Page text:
How can we get along as a city, a nation, as a world, when we can’t get along with the people next to us? Partners, neighbors, family, colleagues? The person in the next lane on the road? We honk and weave and forget that there is a person in the other car. Perhaps even someone we know. It’s lost on us in those heated moments that the very person we are flipping off (literally or in our minds) may be the same person we hang out with at the dog park.
What is is about us that makes us so irritable towards others? No wonder we can’t seem to come together on grander levels such as creating a harmonious world community. Will we ever learn to share resources and work communally? In a me against you society few are happy. Where has the art of forgiveness and compromise gone?
In 1991 Mahatma Gandhi’s grandson Arun Gandhi founded the M.K. Gandhi Institute for Nonviolence (https://gandhiinstitute.org). They offer “training in skills such as Nonviolent Communication, meditation, cultural humility, and experiential interconnectedness, and foster responses to systemic violence… through projects focused on urban agriculture, racial healing work, and restorative approaches to conflict.”
You may have heard that Gandhi is said to have abused his wife. Here is what he has to say about it in his autobiography: “I forgot myself, and the spring of compassion dried up in me. I caught her by the hand, dragged the helpless woman to the gate, which was just opposite the ladder, and proceeded to open it with the intention of pushing her out. The tears were running down her cheeks in torrents, and she cried: 'Have you no sense of shame? Must you so far forget yourself? Where am I to go? I have no parents or relatives here to harbour me. Being your wife, you think I must put up with your cuffs and kicks? For Heaven's sake behave yourself and shut the gate. Let us not be found making scenes like this!’”
“I put on a brave face, but was really ashamed, and shut the gate. If my wife could not leave me, neither could I leave her. We have had numerous bickerings, but the end has always been peace between us. The wife, with her matchless powers of endurance, has always been the victor… The incident in question occurred in 1898, when I had no conception of brahmacharya. It was a time when I thought that the wife was the object of the husband's lust, born to do her husband's behest, rather than a helpmate, a comrade and a partner in the husband's joys and sorrows. It was in the year 1900 that these ideas underwent a radical transformation, and in 1906 they took concrete shape. But of this I propose to speak in its proper place. Suffice it to say that with the gradual disappearance in me of the carnal appetite, my domestic life became and is becoming more and more peaceful, sweet, and happy.”
One of the original feminists, though it took him a while.
Per Wikipedia, “Bramacharya is a concept within Indian religions that literally means to stay in conduct within one's own soul. In Yoga, Hinduism and Jainism it generally refers to a lifestyle characterized by sexual continence or complete abstinence.”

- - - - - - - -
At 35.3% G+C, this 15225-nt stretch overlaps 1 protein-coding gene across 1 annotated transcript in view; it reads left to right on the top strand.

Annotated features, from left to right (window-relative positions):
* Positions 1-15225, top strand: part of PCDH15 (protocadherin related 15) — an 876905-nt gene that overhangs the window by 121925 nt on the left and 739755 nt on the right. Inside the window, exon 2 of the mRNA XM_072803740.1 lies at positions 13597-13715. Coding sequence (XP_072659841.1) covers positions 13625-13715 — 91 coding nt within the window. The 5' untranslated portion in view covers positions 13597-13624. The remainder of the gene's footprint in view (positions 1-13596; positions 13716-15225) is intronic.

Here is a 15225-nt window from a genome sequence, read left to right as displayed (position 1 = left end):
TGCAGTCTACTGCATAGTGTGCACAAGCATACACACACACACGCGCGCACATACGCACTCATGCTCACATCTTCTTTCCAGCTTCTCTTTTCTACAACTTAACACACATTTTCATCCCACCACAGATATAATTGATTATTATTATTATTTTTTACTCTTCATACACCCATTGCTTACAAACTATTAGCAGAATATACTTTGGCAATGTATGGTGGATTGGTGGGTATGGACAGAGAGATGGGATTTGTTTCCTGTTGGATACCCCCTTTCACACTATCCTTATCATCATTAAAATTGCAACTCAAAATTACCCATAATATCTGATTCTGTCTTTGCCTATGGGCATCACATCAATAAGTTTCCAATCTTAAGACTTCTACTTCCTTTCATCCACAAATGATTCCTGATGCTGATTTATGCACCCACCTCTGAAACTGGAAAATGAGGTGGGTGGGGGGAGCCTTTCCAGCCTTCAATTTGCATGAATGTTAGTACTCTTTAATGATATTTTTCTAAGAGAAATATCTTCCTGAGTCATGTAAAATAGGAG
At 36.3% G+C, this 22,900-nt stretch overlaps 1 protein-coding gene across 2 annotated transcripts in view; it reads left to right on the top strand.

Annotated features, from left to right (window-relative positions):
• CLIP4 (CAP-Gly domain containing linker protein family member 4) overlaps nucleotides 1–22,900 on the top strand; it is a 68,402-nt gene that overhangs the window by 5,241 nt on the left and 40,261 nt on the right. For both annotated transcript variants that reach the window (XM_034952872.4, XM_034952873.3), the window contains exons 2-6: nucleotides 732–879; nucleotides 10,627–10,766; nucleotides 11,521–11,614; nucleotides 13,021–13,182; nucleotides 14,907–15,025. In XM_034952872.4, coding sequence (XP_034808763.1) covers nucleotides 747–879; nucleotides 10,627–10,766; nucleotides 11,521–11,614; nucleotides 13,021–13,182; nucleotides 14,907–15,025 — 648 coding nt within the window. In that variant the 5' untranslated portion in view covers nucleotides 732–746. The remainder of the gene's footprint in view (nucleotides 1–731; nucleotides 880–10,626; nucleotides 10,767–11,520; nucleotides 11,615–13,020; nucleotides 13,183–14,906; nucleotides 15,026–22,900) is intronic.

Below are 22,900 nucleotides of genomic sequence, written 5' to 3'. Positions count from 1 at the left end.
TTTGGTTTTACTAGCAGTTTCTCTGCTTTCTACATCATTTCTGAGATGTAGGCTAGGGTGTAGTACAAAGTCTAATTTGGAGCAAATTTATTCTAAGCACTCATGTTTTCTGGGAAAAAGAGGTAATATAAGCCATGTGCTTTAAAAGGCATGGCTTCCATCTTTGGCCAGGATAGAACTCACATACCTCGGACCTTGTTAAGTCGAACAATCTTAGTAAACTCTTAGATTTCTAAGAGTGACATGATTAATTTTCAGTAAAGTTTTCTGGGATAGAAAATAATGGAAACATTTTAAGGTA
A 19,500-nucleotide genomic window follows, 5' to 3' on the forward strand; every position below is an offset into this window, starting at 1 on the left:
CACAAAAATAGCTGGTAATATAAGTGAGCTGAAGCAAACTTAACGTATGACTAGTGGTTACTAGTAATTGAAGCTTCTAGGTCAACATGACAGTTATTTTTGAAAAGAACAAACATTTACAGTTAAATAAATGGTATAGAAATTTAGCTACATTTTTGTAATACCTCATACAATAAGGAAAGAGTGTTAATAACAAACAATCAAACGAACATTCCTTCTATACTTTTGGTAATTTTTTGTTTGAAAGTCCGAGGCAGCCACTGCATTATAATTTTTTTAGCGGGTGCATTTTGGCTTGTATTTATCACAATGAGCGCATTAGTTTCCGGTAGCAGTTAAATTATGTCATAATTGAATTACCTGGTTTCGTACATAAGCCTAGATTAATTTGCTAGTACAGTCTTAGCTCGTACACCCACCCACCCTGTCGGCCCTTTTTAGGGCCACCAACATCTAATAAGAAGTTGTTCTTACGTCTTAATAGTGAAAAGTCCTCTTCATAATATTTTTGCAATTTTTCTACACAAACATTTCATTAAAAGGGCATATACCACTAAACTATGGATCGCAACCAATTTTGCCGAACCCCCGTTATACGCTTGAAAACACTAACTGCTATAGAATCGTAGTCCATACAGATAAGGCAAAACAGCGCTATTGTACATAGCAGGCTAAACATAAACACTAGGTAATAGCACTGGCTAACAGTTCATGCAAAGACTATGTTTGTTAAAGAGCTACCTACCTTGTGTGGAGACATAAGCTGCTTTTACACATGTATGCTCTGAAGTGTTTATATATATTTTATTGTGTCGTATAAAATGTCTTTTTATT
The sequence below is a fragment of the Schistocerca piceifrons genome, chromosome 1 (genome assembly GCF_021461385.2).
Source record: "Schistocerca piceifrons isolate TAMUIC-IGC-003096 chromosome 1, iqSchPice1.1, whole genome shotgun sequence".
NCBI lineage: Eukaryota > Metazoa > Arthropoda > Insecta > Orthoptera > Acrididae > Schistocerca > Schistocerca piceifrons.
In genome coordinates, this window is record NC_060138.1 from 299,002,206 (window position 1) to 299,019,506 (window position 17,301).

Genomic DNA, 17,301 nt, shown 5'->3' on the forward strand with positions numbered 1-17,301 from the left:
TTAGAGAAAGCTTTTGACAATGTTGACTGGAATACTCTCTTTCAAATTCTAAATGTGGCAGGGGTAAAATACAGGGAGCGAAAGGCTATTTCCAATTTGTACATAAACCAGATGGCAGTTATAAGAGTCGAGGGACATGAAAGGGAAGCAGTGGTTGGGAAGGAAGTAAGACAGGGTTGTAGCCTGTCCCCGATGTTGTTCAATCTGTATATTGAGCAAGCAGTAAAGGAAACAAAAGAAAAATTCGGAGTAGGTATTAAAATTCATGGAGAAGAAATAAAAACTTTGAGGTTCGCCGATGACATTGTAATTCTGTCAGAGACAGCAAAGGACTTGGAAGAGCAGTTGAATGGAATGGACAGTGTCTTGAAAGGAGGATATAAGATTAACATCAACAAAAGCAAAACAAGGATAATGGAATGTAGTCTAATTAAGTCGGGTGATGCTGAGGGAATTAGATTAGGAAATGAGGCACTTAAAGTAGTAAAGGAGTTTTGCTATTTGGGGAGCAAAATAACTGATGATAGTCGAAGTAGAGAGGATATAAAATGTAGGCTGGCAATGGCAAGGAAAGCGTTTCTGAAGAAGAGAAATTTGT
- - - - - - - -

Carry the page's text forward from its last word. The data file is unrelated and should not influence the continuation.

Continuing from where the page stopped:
Our desires often trump our goodness, our intentions, our permanent values, our purity. We work to stay balanced, to not go overboard, and to ease into a life that makes sense for us. Where we can have fun and express ourselves, but we also temper ourselves where needed.
Enter the popularity of yoga. There are eight limbs in this ancient practice. The physical practice, asana, is but one limb and the only limb most Westerners study. The others involve our attitudes towards ourselves, others and the environment, and our meditation work. Yoga sutras lay this out for us. The second yoga sutra states that yoga is the cessation of the fluctuations of the mind. What does this mean? To me, it means that we reach a place of equanimity. We can see the good and bad in the world. We can see what we like and don’t like about ourselves, our relations, and the world around us; yet we learn to respond creatively rather than reacting harshly.
Being human is not easy. Facing mortality is not fun. We will all decline and then die, yet we take ourselves so seriously. Our egos rear up and say “me!” “Mine!” “I want!” If we are able to, we can throw money at and manipulate the world to appease our desires. When that happens we get accustomed to having what we want when we want it. The problem with that is that others can leave us. Money sources can dry up. Even if they don’t, if we do not practice kindness, compassion, and restraint, our so-called loved ones may not love us all that much.
I believe the key to happiness is radical self-care and authenticity. If we are rested, pain-free or coping with pain in a healthy way, and using tools of self-soothing rather than checking-out and neglecting ourselves, we have a better chance at leaning into our mortal lives with grace.
I have not mastered this, but I am seeking to get closer to the place where my priorities are in order and I can keep things simple rather than rallying against the world, or resisting the reality of my human existence. From this place, I can see myself clearly and then make plans to live the best life that I can live. If we all lived our best lives I bet we’d get along with each other better.